J-Class Velsheda (Photo by Carlo Borlenghi)

J-Class Velsheda (Photo by Carlo Borlenghi)

There was a twinkle in the eye of Poseidon this morning. The current crop of sailing gods may have gathered in Porto Cervo for the 2009 Maxi Yacht Rolex Cup, but the lord of the sea was about to prove mastery of the waves does not come easily even to the gifted. This was to be a testing day for all competitors. Not everyone was overawed, as ocean ace Torben Grael and Olympic maestro Robert Scheidt conspired to bring Luna Rossa (ITA) home first amongst the Racing Mini Maxis, although not without their moment. Jean-Charles Decaud’s J One (FRA) was the fortunate one in the Wallys, while Velsheda (GBR) and tradition got the better of modernity in Cruising. The luck of the Irish was evidenced in the Racing/Cruising Mini Maxis as Whisper (IRL) quietly went about her business and in the combined Racing/Cruising division, Karl Kwok’s Beau Geste (HKG) wrapped up the race win in indecent haste.

The journey from Porto Cervo harbour to the start line was enough to set the nerves jangling this morning as a 3-metre sea and 20 – 25 knots of northeasterly wind greeted competitors. The conditions were more than manageable for Maxi yachts, but there were traps in the waves and gusts that would catch those unwary, unlucky or unprepared. The Race Committee chose a 35 nautical mile course, that took the fleet on a beat to a windward mark, followed by a fetch to the rocks at Monaci, where the yachts bore off onto a run down into the main channel between the Maddalena Islands and mainland Sardinia. At Secca di Tre Monti the fleet hardened up for some upwind work in flat water to the top mark of the course at Barrettinelli di Fuori. Then it was back out into the lump and bump of the open sea and a fast reach down to the finish off Porto Cervo.

The Racing Mini Maxis got proceedings underway. Neville Crichton all but confirmed his worst fears about preparation with a distinctly second row start that saw Alfa Romeo (NZL) forced to tack off onto port straight after the gun. The division split in two with half favouring the right and half the left. The right paid. By first mark, Crichton’s crew, with Ben Ainslie in the strategist’s role, had regained composure and position to take a slender lead over Niklas Zennstrom’s Ràn (GBR). Luna Rossa was in third and the biggest surprise was the 60-foot Jethou getting the better of the STP65 Container (GER). It was at this point that Poseidon played his first trump card. Andres Soriano and Alegre (GBR) suffered sail damage that was considered enough to warrant the crew taking an early bath. One down.

The next three classes got away without incident making the best of the difficult conditions. The fifth and final start was the most dramatic. Poseidon’s humour was black at this point, perhaps frustrated at the fleet’s apparent nonchalant regard for the conditions. The Polish crew on Intuition were thrown the unhittable curve ball. Two bangs announced the Racing/Cruising Mini Maxi’s entrance into the arena. The one from the Committee boat was expected. The one from the from Intuition was gut wrenching as the top three metres of her mast separated leaving her mortally-wounded on the line, a sorry sight for the fast departing fleet. Two down.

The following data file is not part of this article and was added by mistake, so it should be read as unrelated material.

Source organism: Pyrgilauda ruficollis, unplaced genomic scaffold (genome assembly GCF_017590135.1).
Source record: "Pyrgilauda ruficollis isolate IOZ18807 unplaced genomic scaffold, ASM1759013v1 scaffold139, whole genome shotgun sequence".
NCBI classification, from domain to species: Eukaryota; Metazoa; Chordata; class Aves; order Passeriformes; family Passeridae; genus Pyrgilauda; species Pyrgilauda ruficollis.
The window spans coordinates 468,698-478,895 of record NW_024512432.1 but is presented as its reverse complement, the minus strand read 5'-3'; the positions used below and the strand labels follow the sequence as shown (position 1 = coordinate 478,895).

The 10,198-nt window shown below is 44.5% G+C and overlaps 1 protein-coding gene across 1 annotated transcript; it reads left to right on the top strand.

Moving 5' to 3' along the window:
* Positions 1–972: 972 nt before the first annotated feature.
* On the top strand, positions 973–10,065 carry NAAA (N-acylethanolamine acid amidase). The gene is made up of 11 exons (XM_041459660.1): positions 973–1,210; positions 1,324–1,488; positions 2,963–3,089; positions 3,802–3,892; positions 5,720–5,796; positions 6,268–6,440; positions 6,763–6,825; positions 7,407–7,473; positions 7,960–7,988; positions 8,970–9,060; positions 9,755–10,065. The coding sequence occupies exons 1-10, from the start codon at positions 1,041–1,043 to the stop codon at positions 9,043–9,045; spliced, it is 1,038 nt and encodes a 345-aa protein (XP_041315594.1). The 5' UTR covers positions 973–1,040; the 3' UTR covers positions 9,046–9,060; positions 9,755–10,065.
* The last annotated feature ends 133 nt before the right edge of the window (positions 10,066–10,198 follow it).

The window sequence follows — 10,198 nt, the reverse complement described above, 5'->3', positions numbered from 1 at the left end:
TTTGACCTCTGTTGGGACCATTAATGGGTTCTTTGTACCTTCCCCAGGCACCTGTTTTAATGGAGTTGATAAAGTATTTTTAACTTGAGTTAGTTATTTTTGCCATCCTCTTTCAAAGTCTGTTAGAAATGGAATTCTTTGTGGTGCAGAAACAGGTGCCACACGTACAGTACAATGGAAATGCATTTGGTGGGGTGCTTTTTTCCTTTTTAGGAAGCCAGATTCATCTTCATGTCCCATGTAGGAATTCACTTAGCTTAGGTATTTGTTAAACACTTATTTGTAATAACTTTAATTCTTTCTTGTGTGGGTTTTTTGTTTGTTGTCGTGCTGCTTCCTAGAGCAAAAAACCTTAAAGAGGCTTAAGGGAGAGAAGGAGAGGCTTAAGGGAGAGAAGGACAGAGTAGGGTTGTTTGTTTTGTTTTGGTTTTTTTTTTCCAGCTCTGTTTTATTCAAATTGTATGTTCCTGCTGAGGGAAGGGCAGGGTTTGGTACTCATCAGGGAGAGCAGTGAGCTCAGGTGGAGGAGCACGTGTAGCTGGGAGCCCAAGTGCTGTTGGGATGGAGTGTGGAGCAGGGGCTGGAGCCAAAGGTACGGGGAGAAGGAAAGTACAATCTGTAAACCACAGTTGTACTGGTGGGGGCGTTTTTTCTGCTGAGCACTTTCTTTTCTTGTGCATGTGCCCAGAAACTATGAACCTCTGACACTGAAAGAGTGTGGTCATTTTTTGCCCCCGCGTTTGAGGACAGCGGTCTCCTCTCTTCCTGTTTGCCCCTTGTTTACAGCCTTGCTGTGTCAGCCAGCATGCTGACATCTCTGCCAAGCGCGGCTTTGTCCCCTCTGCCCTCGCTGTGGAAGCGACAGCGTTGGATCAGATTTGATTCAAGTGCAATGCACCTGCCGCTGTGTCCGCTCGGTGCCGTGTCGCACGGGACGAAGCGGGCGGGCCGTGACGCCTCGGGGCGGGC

Mini Maxi Winner, Whisper (Photo by Carlo Borlenghi)

Mini Maxi Winner, Whisper (Photo by Carlo Borlenghi)


In The Wallys, Lindsay Owen Jones and Magic Carpet had looked to be settled into the groove early holding a good lead over Open Season and the longer Y3K. It was a lead they would hold all the way to Barrettinelli when the trident of bad fortune chose to strike Owen Jones, not for the first time in the history of this event. Twice in quick succession the head sail appeared to blow out of the foil, leaving the Magic Carpet looking a little thread bare as she was forced to finish race under main alone. Not quite three down, but in the context of this race she would no longer play a serious role.

On Luna Rossa, Robert Scheidt and Torben Grael were understandably happy with the way the day’s events unfolded. “It was a good day for us,” commented Grael, “we had a nice start, read the course well, made some nice moves and even got to the finish line ahead, which is good for a small boat in a class like ours.” Grael admitted that it had not been straightforward describing how shortly after watching Ràn suffer her moment of misfortune when the jib tack broke tearing the sail out of the headfoil, the Luna Rossa crew took the lead and promptly lost control of the inner staysail during the hoist. Fortunately for Luna Rossa they were reaching at this point and the issue was no more than an irritation. Ràn’s problems cost them second if not the race, according to tactician Adrian Stead. The remaining podium positions in Luna Rossa’s class were taken by Hap Fauth’s Bella Mente (USA) and Alfa Romeo.

In the second tier group of Mini Maxis, comprising the less race-oriented boats, the Irish yacht, Whisper, sailed an exemplary race to correct out seven minutes ahead of Massimillano Florio’s Grande Orazio and Massimo Violati’s OPS 5. Mick Cotter, the owner, was a happy man as he climbed ashore, “we had big breeze, which helps a big heavy boat like ours! We had no problems either, which some of the other boats seemed to have.” For Cotter the biggest problem of the day was which sail to put up; a decision-making question-mark echoed by tactician Andy Beadsworth, who described how on the reach back to the finish they were torn between sticking with the sail combination that had almost got them to the top of the course first on the water or changing up a gear. In the end, conservatism won through. “We had a few concerns about hoisting the kite. We’d been going well till that point, though we might have been better off reefed. Putting the spinnaker up might have opened us to more problems and, to be honest, we were in such a good position we didn’t need to gain anything, so we held off,” Beadsworth explained. Wise choice.

Luna Rosa (Photo by Carlo Borlenghi)

Luna Rosa (Photo by Carlo Borlenghi)

For some crews the end of racing today could not come soon enough. The prospect of more of the same tomorrow will probably be unnerving a few. By contrast, for Mick Cotter, tomorrow can’t come soon enough and he is hoping for another dose of the medicine, “I don’t think there is a better place to sail, you are nearly always going to get a breeze and it’s warm so it does not matter if the sea comes over you.” When Irish eyes are smiling.